Viral suppression toward the end of one pregnancy does not necessarily carry over into the next pregnancy, an analysis of data on 736 U.S. women published in Journal of Acquired Immune Deficiency Syndromes showed.
The women all participated in the SMARTT study of pediatric HIV between 2007 and 2018; each had at least two live-born children during that time span. Around the delivery of their first pregnancy during the study period, more than 80% of participants were virally suppressed. By early in their next pregnancy, that proportion was down to just over 50%.
Post-partum challenges to remaining in care and adherent to treatment include balancing infant care and work, transportation issues and stigma, the authors noted. “Using a family-centered care model may optimize continuous care engagement and sustained viral suppression,” they suggested.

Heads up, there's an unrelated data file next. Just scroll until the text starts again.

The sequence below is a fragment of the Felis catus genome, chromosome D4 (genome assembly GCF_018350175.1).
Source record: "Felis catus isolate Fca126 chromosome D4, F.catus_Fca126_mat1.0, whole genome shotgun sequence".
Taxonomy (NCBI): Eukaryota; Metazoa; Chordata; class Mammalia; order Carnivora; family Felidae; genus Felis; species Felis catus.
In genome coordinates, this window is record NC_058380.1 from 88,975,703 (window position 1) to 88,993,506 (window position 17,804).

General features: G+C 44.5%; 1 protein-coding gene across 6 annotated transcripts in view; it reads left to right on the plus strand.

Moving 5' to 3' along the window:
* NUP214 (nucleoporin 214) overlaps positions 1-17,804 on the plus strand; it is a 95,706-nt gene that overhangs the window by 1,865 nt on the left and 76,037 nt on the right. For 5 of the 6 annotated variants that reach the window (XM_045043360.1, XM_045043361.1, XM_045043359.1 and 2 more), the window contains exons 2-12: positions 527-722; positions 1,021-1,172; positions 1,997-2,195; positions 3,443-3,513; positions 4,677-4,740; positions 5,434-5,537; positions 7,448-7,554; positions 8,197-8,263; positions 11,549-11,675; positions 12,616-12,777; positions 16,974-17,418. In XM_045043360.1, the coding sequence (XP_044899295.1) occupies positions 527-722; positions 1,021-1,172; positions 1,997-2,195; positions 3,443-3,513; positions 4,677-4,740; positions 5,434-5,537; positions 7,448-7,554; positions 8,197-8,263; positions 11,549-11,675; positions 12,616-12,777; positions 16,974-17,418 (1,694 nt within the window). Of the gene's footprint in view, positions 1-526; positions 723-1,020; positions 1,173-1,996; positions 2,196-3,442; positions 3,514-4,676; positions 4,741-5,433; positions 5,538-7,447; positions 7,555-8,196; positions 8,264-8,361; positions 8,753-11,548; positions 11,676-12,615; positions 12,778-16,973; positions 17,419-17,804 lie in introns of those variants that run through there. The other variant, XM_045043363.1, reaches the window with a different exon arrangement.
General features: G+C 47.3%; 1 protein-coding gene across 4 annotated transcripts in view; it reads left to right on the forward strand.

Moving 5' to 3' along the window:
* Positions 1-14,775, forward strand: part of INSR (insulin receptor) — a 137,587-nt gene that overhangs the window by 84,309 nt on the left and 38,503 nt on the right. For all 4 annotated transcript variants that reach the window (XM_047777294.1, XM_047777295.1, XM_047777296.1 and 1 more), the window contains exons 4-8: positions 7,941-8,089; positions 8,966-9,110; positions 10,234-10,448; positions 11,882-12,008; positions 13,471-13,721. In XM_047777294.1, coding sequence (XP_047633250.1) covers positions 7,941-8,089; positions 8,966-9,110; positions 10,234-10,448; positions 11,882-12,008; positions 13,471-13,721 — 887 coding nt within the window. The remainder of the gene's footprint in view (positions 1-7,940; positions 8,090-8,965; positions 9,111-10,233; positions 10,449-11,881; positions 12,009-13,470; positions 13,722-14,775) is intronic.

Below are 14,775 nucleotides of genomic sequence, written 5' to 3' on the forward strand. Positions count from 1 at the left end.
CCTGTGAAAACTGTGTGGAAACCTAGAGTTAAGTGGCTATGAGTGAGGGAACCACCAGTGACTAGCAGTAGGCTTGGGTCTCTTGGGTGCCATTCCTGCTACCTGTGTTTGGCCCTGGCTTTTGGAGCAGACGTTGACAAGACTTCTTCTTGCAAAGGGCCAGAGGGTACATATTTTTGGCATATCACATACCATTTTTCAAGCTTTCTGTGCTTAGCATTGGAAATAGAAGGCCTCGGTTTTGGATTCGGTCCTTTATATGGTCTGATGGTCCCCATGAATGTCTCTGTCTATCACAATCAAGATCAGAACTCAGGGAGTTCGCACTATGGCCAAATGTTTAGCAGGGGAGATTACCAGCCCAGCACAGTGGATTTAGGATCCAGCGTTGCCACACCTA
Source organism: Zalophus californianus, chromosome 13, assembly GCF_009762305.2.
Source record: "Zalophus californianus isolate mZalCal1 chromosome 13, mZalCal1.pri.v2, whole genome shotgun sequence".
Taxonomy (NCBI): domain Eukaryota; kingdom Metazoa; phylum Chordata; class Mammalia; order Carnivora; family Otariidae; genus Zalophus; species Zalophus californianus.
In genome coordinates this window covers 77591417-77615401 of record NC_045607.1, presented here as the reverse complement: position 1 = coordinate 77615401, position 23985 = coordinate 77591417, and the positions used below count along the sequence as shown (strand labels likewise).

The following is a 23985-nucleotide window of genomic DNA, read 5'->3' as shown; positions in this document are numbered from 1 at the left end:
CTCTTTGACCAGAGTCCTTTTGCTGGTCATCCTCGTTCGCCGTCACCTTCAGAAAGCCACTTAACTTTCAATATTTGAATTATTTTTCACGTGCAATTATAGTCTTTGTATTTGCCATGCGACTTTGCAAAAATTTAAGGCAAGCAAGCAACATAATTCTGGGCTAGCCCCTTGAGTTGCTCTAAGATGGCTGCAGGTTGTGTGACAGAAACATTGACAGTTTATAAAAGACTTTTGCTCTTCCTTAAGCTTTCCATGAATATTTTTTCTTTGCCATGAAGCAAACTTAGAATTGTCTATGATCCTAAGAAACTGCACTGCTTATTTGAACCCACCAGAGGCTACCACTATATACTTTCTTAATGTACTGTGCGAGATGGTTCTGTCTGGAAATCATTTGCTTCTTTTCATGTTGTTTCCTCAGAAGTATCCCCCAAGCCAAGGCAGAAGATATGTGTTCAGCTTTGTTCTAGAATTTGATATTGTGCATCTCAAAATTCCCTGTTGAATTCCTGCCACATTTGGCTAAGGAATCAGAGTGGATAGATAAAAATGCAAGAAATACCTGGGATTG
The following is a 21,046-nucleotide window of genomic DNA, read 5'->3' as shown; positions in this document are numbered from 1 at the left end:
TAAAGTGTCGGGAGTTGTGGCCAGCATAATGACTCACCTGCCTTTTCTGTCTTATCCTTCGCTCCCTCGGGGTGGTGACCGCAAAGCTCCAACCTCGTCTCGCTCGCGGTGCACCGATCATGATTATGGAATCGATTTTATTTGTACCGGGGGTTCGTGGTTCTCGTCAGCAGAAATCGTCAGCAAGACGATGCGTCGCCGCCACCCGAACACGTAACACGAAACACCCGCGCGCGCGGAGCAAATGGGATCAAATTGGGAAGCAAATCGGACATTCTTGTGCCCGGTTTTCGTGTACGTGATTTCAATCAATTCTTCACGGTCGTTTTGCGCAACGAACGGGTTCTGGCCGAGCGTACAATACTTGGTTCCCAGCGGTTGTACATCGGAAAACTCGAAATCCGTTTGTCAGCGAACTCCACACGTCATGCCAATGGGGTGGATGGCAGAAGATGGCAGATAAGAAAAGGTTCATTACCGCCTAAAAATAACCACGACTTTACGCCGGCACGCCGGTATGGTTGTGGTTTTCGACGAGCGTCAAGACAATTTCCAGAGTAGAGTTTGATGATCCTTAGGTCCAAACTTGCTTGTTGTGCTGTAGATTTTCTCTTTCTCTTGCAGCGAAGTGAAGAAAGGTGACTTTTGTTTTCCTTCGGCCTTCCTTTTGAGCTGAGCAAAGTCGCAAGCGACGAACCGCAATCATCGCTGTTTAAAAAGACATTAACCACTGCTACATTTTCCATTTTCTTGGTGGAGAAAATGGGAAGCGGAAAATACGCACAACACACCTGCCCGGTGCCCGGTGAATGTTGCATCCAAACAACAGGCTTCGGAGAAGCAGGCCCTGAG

Another challenge may have been caring for a preterm infant. Overall, 14% of first or second pregnancies delivered prior to full term. That rate rose to 21% for third pregnancies, possibly because women were older at that point or had other medical conditions.
Participants who started protease inhibitors (PIs) or integrase strand transfer inhibitors (INSTIs) during their first trimester had greater odds of preterm births than those without the respective antiretroviral regimen (adjusted odds ratio for PIs: 1.97, INSTIs: 2.39). The model did not include other risk factors, such as preeclampsia, and relatively few women were on INSTIs, study authors cautioned.
The researchers called for further exploration of the potential association between INSTIs and preterm births to more fully inform treatment guidelines.